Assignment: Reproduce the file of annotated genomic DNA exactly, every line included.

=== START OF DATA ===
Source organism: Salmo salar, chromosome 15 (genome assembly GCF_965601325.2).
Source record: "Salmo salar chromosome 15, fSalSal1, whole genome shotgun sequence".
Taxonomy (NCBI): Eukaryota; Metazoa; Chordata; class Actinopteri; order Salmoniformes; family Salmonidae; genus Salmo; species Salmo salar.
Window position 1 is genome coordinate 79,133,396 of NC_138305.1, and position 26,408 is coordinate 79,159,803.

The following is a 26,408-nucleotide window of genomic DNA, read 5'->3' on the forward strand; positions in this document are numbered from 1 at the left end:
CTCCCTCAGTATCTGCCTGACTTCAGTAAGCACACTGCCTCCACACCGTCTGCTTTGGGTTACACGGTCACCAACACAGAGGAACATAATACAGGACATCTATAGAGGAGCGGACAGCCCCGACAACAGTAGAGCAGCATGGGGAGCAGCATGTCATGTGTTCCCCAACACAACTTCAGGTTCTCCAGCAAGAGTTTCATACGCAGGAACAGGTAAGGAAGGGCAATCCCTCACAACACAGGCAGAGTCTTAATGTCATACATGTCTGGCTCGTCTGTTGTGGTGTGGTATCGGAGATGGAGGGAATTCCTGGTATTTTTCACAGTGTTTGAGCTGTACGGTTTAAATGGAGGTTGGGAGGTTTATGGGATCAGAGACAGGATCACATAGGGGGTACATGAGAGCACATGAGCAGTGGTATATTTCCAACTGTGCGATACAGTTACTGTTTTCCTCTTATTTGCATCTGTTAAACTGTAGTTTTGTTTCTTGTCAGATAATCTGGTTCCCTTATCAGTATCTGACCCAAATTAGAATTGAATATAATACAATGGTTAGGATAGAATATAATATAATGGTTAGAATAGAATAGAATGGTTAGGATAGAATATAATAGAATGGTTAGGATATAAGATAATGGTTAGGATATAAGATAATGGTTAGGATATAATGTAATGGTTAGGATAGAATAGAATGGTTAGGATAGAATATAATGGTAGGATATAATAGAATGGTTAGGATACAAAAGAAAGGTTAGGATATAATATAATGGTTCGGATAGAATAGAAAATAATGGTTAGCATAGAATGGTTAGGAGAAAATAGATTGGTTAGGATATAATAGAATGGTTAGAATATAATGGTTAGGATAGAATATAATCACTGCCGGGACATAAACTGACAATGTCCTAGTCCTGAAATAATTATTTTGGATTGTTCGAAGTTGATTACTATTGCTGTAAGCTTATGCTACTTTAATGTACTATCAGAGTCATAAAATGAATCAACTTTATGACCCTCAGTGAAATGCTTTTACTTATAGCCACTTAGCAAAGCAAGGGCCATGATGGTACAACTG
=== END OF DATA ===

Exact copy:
Source organism: Salmo salar, chromosome 15 (genome assembly GCF_965601325.2).
Source record: "Salmo salar chromosome 15, fSalSal1, whole genome shotgun sequence".
Taxonomy (NCBI): Eukaryota; Metazoa; Chordata; class Actinopteri; order Salmoniformes; family Salmonidae; genus Salmo; species Salmo salar.
Window position 1 is genome coordinate 79,133,396 of NC_138305.1, and position 26,408 is coordinate 79,159,803.

The following is a 26,408-nucleotide window of genomic DNA, read 5'->3' on the forward strand; positions in this document are numbered from 1 at the left end:
CTCCCTCAGTATCTGCCTGACTTCAGTAAGCACACTGCCTCCACACCGTCTGCTTTGGGTTACACGGTCACCAACACAGAGGAACATAATACAGGACATCTATAGAGGAGCGGACAGCCCCGACAACAGTAGAGCAGCATGGGGAGCAGCATGTCATGTGTTCCCCAACACAACTTCAGGTTCTCCAGCAAGAGTTTCATACGCAGGAACAGGTAAGGAAGGGCAATCCCTCACAACACAGGCAGAGTCTTAATGTCATACATGTCTGGCTCGTCTGTTGTGGTGTGGTATCGGAGATGGAGGGAATTCCTGGTATTTTTCACAGTGTTTGAGCTGTACGGTTTAAATGGAGGTTGGGAGGTTTATGGGATCAGAGACAGGATCACATAGGGGGTACATGAGAGCACATGAGCAGTGGTATATTTCCAACTGTGCGATACAGTTACTGTTTTCCTCTTATTTGCATCTGTTAAACTGTAGTTTTGTTTCTTGTCAGATAATCTGGTTCCCTTATCAGTATCTGACCCAAATTAGAATTGAATATAATACAATGGTTAGGATAGAATATAATATAATGGTTAGAATAGAATAGAATGGTTAGGATAGAATATAATAGAATGGTTAGGATATAAGATAATGGTTAGGATATAAGATAATGGTTAGGATATAATGTAATGGTTAGGATAGAATAGAATGGTTAGGATAGAATATAATGGTAGGATATAATAGAATGGTTAGGATACAAAAGAAAGGTTAGGATATAATATAATGGTTCGGATAGAATAGAAAATAATGGTTAGCATAGAATGGTTAGGAGAAAATAGATTGGTTAGGATATAATAGAATGGTTAGAATATAATGGTTAGGATAGAATATAATCACTGCCGGGACATAAACTGACAATGTCCTAGTCCTGAAATAATTATTTTGGATTGTTCGAAGTTGATTACTATTGCTGTAAGCTTATGCTACTTTAATGTACTATCAGAGTCATAAAATGAATCAACTTTATGACCCTCAGTGAAATGCTTTTACTTATAGCCACTTAGCAAAGCAAGGGCCATGATGGTACAACTG